React with Typescript by example, Passing Props to Children.

Elia Bar
3 min readJul 22, 2022


Photo by Lautaro Andreani on Unsplash

Hi, React is a cool library with many tools that will help you build your components in the best way possible. I wanted to start a series about some of those tools with a simple and clear working React example with Typescript.

In this first article, we will create a Wizard by utilizing a very powerful React concept of component composition, the children prop.
We will also pass some props to the children from their wrapping parent component.
Sharing props from a parent component to its children can be done using the Context API or the React API for Transforming Elements with the React.cloneElement() function.
In this tutorial, we will use the clone method.

Let's get started!

We will create a simple wizard component that will accept its wizard steps as child components, making it dynamic and open to changes.
But before we’ll start, let’s understand how the children prop is working with an example.

The children prop is a unique prop that helps us with containment of components. It allows a component to pass its nested JSX as a children prop.
Lest show how this works with an example.

I created a new react app using CRA (Create React app) along with Typescript template using this command:

yarn create react-app my-app --template typescript

And created the following components:

This is the rendered result of the above code (with some CSS that I removed from the code above):

As you can see, children h1, button, and p of the Parent component are passed and used inside the Parent component with the help of childrenprop. We could pass any number and type of components in that way.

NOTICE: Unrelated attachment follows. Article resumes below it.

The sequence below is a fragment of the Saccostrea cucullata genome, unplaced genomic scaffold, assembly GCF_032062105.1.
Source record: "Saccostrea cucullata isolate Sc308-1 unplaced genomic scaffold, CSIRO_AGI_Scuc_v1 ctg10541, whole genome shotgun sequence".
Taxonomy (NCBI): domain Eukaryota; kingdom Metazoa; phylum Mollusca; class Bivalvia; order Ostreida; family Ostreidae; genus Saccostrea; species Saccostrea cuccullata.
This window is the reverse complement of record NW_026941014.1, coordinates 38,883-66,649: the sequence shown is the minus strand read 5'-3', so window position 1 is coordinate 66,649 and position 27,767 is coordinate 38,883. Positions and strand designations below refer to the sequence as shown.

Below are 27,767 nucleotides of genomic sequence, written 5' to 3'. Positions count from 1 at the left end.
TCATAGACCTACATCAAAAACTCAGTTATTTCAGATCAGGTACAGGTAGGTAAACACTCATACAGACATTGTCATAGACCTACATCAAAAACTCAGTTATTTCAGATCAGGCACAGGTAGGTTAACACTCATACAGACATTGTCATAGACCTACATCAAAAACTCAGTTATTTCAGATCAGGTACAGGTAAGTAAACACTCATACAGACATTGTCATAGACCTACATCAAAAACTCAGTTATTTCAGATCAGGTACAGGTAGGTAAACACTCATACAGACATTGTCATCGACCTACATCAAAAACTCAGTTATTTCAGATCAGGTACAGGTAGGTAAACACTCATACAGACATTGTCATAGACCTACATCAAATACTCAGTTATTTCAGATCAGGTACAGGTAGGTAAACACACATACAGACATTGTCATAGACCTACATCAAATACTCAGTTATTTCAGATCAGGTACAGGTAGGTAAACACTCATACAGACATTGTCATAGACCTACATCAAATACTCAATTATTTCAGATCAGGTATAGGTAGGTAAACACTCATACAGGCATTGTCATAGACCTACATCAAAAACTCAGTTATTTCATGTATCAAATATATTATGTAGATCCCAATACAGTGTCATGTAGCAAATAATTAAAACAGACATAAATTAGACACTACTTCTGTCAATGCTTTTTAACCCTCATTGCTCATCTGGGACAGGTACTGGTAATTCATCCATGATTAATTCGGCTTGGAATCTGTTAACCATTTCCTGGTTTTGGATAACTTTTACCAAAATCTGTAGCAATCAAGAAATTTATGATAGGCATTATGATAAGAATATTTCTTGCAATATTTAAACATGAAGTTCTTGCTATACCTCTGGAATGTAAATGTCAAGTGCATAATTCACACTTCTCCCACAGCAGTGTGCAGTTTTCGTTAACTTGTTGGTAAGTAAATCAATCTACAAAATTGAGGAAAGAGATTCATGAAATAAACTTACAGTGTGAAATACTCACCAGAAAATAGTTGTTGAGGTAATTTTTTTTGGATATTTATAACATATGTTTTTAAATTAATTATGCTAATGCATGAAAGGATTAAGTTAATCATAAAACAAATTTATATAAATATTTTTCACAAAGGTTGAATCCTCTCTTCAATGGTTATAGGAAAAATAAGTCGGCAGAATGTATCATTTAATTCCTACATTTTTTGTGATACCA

Now let’s build our Wizard component.

Our Wizard component is composed of:

  • A title prop in our interface, used at line 15.
  • A local state ‘currentStep’ that represents the current step in use, at line 7.
  • Some controls so we can navigate between steps, and a bottom line shows the current step we are in.

Now let’s focus on our childrenprop here.
I used React.Children.toArray function to get a child by index, then used React.cloneElement to clone the specific step we’re in, and add some new props to it, in our case, the current index.
Once the wanted step is cloned along with the injected props, we render it at line 18.

Now at this point, it’s important to mention, This might not be the best-proposed solution for this Wizard component, maybe using the react Context API would make more sense here. It is just one way to achieve this goal of sharing props from parent to children.

Next, we want a ‘WizardStep’ component to use inside the wizard:

Note that the index prop is optional since we don’t have this prop when we are using the WizardStep Component.
The header prop was added so we can distinguish between our steps
Now let’s bring it all together:

The result:

One more improvement that we can add is a childrenvalidation.
In our example, we can validate that every WizardStep contains a header prop by adding the following lines to our Wizard component:

// Validate
React.Children.forEach(children, (c) => {
if (!React.isValidElement<WizardStepProps>(c) || c.props['header'] === undefined) {
throw new Error("child must have a header prop")

This will throw an error if one of the children will not pass this validation, for example:

function App() {
return (
<div className="App">
<Wizard title={'Welcome to my wizard'}>
<WizardStep header={'Welcome to A'}/>
<WizardStep header={'Welcome to B'}/>
<WizardStep header={'Welcome to C'}/>
<div>Will not render</div>

There are some other functions that can help us with that kind of validation:

  • React.Children.forEach/map- Iterate over children
  • React.Children.count- Returns the total number of components in children
  • React.Children.only- Verifies that children has only one child (a React element)

That is all for this part, hope you enjoyed reading.